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I have an old iPad (the first generation), and over time it has become unbearably slow. Now I understand that I cannot expect apps designed for faster iPads to work perfectly on this old device. However, it often responds slowly even to trivial actions, such as typing.

I have never reset an iOS device, and thus I am not sure if it would help. However, I have an Android device that gets an impressive performance boost once I reset it every now and then (the same can be said about most Windows devices, I guess). Thus, my question: does it make sense to try and reset my old iPad? Would it become more responsive, or should I be looking for issues elsewhere?

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You could try downgrading if you haven't already. While Apple is usually good, they have made some ioses make earlier devices slow. (ios 3? and iPhone 3g) –  CoffeeRain Mar 27 '12 at 20:05
    
I thought (based on many questions and answers here) that it is not possible to downgrade? –  ernes7a Mar 27 '12 at 20:10
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It's certainly extremely difficult. –  Adam Eberbach Mar 27 '12 at 20:12
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2 Answers

up vote 3 down vote accepted

I wouldn't expect it to be any faster, especially if you are comparing the performance increases of doing the same thing on an Android device.

The reason is that, on an iPad, Apple goes through a great deal of trouble to ensure that applications don't mess up your operating system (e.g. by using up too much resources in the background). Compare that with a Windows or Mac system where each application you install can load up its own background processes. In an environment such as that, you would expect a reset of the entire computer to speed everything up.

The only thing affecting your performance on the iPad, however, is iOS, which Apple provides. Assuming you reset to the same iOS you are currently using, you should expect the experience to be the same at the end.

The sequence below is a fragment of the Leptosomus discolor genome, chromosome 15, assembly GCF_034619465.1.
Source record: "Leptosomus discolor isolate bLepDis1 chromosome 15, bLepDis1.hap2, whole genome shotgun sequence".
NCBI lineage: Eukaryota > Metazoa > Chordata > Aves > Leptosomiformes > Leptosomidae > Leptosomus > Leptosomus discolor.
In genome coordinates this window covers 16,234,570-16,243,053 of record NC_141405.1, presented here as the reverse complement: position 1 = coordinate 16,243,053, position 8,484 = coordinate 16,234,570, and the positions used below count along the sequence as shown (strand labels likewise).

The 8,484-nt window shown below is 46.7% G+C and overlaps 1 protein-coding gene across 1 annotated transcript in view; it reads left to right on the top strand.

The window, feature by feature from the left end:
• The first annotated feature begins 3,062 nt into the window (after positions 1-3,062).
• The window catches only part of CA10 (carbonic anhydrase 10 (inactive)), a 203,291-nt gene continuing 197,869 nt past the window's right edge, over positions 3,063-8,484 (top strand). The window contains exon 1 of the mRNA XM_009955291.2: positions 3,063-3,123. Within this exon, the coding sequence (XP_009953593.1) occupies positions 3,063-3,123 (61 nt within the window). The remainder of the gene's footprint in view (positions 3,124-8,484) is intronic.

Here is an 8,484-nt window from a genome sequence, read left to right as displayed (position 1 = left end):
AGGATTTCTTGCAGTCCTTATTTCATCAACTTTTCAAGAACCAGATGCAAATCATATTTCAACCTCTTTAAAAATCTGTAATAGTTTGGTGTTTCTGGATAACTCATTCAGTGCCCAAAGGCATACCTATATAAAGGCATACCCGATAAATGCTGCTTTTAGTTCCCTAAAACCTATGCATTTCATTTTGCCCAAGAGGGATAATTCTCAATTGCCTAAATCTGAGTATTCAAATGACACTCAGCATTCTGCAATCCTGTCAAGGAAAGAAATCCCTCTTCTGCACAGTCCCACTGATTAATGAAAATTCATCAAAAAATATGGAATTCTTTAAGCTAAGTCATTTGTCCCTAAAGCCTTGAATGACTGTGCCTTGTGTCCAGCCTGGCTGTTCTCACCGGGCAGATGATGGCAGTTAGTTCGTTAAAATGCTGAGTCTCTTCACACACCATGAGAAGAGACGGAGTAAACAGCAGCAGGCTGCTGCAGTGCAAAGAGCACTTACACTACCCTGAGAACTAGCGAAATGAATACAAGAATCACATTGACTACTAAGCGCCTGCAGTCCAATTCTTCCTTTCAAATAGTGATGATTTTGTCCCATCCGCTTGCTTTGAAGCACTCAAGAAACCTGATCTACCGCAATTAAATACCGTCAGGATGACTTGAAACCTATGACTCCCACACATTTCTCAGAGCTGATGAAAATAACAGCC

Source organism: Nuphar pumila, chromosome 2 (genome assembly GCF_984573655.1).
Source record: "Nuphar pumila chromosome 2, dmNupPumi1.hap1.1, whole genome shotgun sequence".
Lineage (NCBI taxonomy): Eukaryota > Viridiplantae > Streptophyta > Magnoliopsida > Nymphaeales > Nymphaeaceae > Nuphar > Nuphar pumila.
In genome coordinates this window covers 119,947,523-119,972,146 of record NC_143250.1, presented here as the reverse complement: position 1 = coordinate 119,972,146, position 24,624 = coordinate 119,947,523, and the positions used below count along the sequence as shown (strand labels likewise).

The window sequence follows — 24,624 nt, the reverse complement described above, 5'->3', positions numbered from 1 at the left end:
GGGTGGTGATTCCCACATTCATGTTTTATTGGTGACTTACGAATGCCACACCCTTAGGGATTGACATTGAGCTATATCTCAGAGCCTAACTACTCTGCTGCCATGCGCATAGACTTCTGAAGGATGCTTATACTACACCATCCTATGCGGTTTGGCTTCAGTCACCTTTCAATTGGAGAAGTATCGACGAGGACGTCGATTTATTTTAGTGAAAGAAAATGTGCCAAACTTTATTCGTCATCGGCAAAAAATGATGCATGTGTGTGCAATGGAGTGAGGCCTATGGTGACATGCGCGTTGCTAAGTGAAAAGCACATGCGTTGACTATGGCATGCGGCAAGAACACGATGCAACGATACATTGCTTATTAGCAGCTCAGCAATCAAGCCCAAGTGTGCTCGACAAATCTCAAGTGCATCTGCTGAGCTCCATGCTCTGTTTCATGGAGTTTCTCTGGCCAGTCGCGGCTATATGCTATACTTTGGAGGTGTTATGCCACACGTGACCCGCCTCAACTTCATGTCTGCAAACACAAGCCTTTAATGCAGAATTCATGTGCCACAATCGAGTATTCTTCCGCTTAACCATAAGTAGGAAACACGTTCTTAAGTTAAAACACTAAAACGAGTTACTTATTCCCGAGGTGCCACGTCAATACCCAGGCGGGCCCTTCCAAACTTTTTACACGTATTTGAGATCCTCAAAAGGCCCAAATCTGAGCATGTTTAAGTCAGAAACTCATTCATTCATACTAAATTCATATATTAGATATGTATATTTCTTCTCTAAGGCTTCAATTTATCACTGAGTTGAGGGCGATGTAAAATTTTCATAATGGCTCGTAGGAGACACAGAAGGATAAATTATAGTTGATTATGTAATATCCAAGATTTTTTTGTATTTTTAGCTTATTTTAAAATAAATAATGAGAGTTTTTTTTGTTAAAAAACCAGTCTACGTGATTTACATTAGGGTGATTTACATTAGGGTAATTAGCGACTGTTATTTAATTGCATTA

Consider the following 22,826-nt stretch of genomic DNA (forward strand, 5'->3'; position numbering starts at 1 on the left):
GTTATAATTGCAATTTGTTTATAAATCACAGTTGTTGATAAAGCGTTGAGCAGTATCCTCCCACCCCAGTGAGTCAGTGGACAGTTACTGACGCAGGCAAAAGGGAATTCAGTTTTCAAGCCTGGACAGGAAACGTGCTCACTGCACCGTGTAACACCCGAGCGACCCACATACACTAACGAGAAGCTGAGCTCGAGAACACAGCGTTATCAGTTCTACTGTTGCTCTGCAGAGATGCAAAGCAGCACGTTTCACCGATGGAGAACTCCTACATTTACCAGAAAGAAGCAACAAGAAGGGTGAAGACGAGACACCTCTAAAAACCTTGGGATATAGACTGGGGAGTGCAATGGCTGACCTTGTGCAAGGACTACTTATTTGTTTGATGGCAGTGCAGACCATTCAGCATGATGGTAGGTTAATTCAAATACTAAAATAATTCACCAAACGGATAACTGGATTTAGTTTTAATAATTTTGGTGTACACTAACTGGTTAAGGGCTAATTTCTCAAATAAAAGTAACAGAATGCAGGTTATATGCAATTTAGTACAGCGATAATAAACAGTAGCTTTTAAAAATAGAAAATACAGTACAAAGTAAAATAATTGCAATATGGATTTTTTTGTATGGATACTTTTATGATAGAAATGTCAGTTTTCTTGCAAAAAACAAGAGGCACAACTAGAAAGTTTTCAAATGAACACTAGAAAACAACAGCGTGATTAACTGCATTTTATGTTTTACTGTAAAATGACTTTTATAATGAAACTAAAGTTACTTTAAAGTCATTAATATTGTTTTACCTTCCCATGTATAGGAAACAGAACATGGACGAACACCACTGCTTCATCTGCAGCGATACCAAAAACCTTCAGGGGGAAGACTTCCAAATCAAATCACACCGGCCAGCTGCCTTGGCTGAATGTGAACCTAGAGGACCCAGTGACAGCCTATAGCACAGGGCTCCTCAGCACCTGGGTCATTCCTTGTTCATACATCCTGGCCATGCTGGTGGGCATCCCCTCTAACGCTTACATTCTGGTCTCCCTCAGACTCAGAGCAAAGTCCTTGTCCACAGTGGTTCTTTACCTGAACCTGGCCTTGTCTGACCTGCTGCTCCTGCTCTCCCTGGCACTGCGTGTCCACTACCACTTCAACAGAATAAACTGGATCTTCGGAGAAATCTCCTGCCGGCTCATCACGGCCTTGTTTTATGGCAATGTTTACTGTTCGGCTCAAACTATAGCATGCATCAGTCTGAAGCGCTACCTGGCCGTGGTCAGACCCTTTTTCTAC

My guess as to why your iPad is less responsive than it used to be is that Apple is optimizing their iOS updates for the newer generation iPad models rather than worrying about how it might affect the user experience on the 1st generation iPad.

Therefore, I think the only thing that could potentially increase your performance is if you downgrade the iOS on your device (which is beyond the scope of this answer), or wait for Apple to release an update which fixes the issues you are experiencing (unlikely with older generation iPads). A final option might be to jailbreak and see if there are any solutions available there (I'm not familiar with jailbreaking, so I can't point to specifics).

The one caveat might be that you are running multiple applications (several of which may be consuming up resources). However, the fix for that is to simply shut them down rather than reseting the entire iOS.

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Thanks, I think that explains it all. Great answer! –  ernes7a Mar 27 '12 at 21:13
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It is possible but not that likely. I have had a reset fix WiFi on an iOS device, but in general system management of processes is very strict. If an app is running in the background when it should not or is eating too much memory, it gets killed.

Your question is very similar to Does an iPad consume more battery power when there are multiple applications open? - where using battery is pretty much the same thing as using system resources that could otherwise make your iPad faster. It's worth reading the replies and accepting that iOS just doesn't allow apps to run wild. A lot of people will say that killing applications helps, but it just isn't true.*

If you did reboot you would find the same apps in the task list. That's because it isn't a list of running apps, but of recently-used apps. Seeing them there means they might be running but they're probably not.

*Why isn't it true? As the linked question and answers show, only a few limited use cases are allowed for an app to remain "running" in the background. If you have one of these active you will typically know about it and want that behaviour! If you don't you could shut it down but telling you to shut down those apps is a bit like telling you not to run any apps because they will run your battery down. The bottom line is that apps are NOT doing useless random things in the background and wasting your system resources.

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I respectfully disagree with the statement that killing apps dosen't help performance. Killing background apps will make the performance either stay the same, or improve performance. There is no way that it will make the performance worse. Therefore, you should kill apps to be on the safe side. All I would need is a single example of a rouge app that's consuming resources in the background to disprove the statement that killing processes doesn't ever help. Numerous times, I've had background apps use up so much resources that I could actually feel the phone heat up in my pocket. –  Senseful Mar 27 '12 at 20:12
    
I can only tell you how it works, can't make you believe me. Apple docs, WWDC2011 videos, other developers will tell you the same. –  Adam Eberbach Mar 27 '12 at 21:26
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